As with any book of this type, readers will not always agree with the author on every point—and that’s as it should be. For instance, I don't agree with Christian--or Stephen King for that matter--who argue that a writer should never resort to a thesaurus. (As the compiler of The Erotic Writer's Thesaurus on this site, you can bet I disagree!) Nor does Christian like the idea of constantly “changing up” descriptive words in a text, especially where bodily parts are concerned. Others may be horrified, recalling nightmare critique sessions in creative writing class where they were admonished to avoid repetition and parallelism like the plague. Christian could have a point, although his tone may be a tad too ex-cathedra not to wrinkle a few noses, I remain skeptically neutral on this particular issue, while Christian is happy to inform his readers that he never got much out of those creative  writing courses. He also doesn’t particularly like being reviewed—“shut up!” I think were his exact words. All I can say is; tough titties, dude; the book is recommended, so suck on it!


Published earlier this year in the U.K., and still awaiting its long-delayed American e-book debut,  Ashley Lister’s How to Write Erotica and Sex Scenes might best be described as "Erotic Writing 101". It makes a near-ideal primer for those just entering the strange, bewildering world of the more unconventional creative endeavor known as genre erotica. A well-known author, poet, editor and educator in Britain, Lister has apparently transcribed one of his own writing courses—as evidenced by the odd typographical style of the print edition, in which the author's own words appear in quotation marks. (First time I’ve ever seen that! An excess of humility, perhaps?) Material is presented matter-of-factly, and everything is very much to the point. Perhaps a little too much so, as the book seems rather dry in spots, akin to a rudimentary classroom syllabus. Topics are laid out neatly and patly at the beginning of each chapter, discussed briefly in the middle, and cursorily summarized at the end. Serious-minded readers (a student is literally "one who is eager"after all)  may well appreciate this more formal, stripped down, academic approach. I wonder, though, if this same approach might well discourage the ones who need a book like this the most; those casually laid-back, if no-less curious or potentially talented auditors lurking in the back row, waiting to be inspired?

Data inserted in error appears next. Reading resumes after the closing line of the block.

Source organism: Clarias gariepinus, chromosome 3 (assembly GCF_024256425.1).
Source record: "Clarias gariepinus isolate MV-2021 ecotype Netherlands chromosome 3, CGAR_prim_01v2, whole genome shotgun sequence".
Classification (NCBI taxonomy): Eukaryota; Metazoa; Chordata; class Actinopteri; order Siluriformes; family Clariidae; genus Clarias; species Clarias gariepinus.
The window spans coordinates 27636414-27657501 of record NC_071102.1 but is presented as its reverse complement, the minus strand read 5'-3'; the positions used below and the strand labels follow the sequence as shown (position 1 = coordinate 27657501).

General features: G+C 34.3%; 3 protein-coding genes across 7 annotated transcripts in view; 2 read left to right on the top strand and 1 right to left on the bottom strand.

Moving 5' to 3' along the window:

Lister has included frequent and generous examples of “good practice”, excepts of first-rate erotic fiction drawn from the top of the A-list; the work of some of the most talented writers in the business sprinkled like cereal-box prizes throughout the text (rather like Lucky Charms before they added sugar-coating to the oat (i.e. non-marshmallow) bits). Yet, at times, one might have wished for more in the way of inspiration from the author himself a la Bright and Christian. Then too, I would have liked to see expanded and more deeply probing discussions of certain topics. I'd love, for example, to hear more about the differences between literary and genre erotica. (Lister suggests that genre erotica is almost always sex positive, while literary stories more often than not portray sexual relationships as broken, dysfunctional or unhealthy.) It would be fascinating--and fun!--to learn more about how erotic writers can use adult films as a source of inspiration. I suppose it would be possible to write entire books—or at least several extensive chapters—on those heavily-charged topics. As noted, Lister's outline is well-organized and thorough, yet I do think it might have benefitted from a little more depth in places. Perhaps he may do so in a sequel, say, "Erotic Writing 202"?

My impression is that if one were to take out all mentions of erotic fiction here, and replace them with a discussion of classic English literature or some other popular genre, one would still have a fairly decent general introduction to the basics of fiction writing. As it is, the book includes a lot of valuable general information, the sort of which one might expect to find in any respectable entry-level text. This leads me to wonder if, perhaps, more people might be encouraged to try their hand at writing if the prospect were sweetened, as it were, with sex; writing as a form of personal liberation; a way to express our too-long repressed erotic selves? Ashley Lister has given us much to think about. May the conversation continue for a long time, indeed. Recommended.



1 comment:

  1. VERY COOL! This is such a treat - so glad you liked the book!!